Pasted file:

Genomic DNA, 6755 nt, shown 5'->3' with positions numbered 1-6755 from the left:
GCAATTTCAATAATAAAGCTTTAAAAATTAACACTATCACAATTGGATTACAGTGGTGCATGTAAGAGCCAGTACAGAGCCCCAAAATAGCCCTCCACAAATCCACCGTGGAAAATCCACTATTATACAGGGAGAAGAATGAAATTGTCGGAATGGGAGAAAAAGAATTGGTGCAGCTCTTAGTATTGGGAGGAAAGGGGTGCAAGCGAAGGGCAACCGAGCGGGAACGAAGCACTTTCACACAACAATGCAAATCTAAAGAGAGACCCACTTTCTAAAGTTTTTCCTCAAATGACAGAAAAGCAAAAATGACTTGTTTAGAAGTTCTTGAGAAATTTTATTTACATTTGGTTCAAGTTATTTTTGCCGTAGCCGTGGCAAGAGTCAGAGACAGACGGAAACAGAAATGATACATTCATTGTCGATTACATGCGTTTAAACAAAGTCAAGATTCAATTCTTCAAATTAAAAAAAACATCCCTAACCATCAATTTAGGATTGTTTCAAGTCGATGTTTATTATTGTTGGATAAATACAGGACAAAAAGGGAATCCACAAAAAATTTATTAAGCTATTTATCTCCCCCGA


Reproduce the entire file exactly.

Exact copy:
Genomic DNA, 6755 nt, shown 5'->3' with positions numbered 1-6755 from the left:
GCAATTTCAATAATAAAGCTTTAAAAATTAACACTATCACAATTGGATTACAGTGGTGCATGTAAGAGCCAGTACAGAGCCCCAAAATAGCCCTCCACAAATCCACCGTGGAAAATCCACTATTATACAGGGAGAAGAATGAAATTGTCGGAATGGGAGAAAAAGAATTGGTGCAGCTCTTAGTATTGGGAGGAAAGGGGTGCAAGCGAAGGGCAACCGAGCGGGAACGAAGCACTTTCACACAACAATGCAAATCTAAAGAGAGACCCACTTTCTAAAGTTTTTCCTCAAATGACAGAAAAGCAAAAATGACTTGTTTAGAAGTTCTTGAGAAATTTTATTTACATTTGGTTCAAGTTATTTTTGCCGTAGCCGTGGCAAGAGTCAGAGACAGACGGAAACAGAAATGATACATTCATTGTCGATTACATGCGTTTAAACAAAGTCAAGATTCAATTCTTCAAATTAAAAAAAACATCCCTAACCATCAATTTAGGATTGTTTCAAGTCGATGTTTATTATTGTTGGATAAATACAGGACAAAAAGGGAATCCACAAAAAATTTATTAAGCTATTTATCTCCCCCGA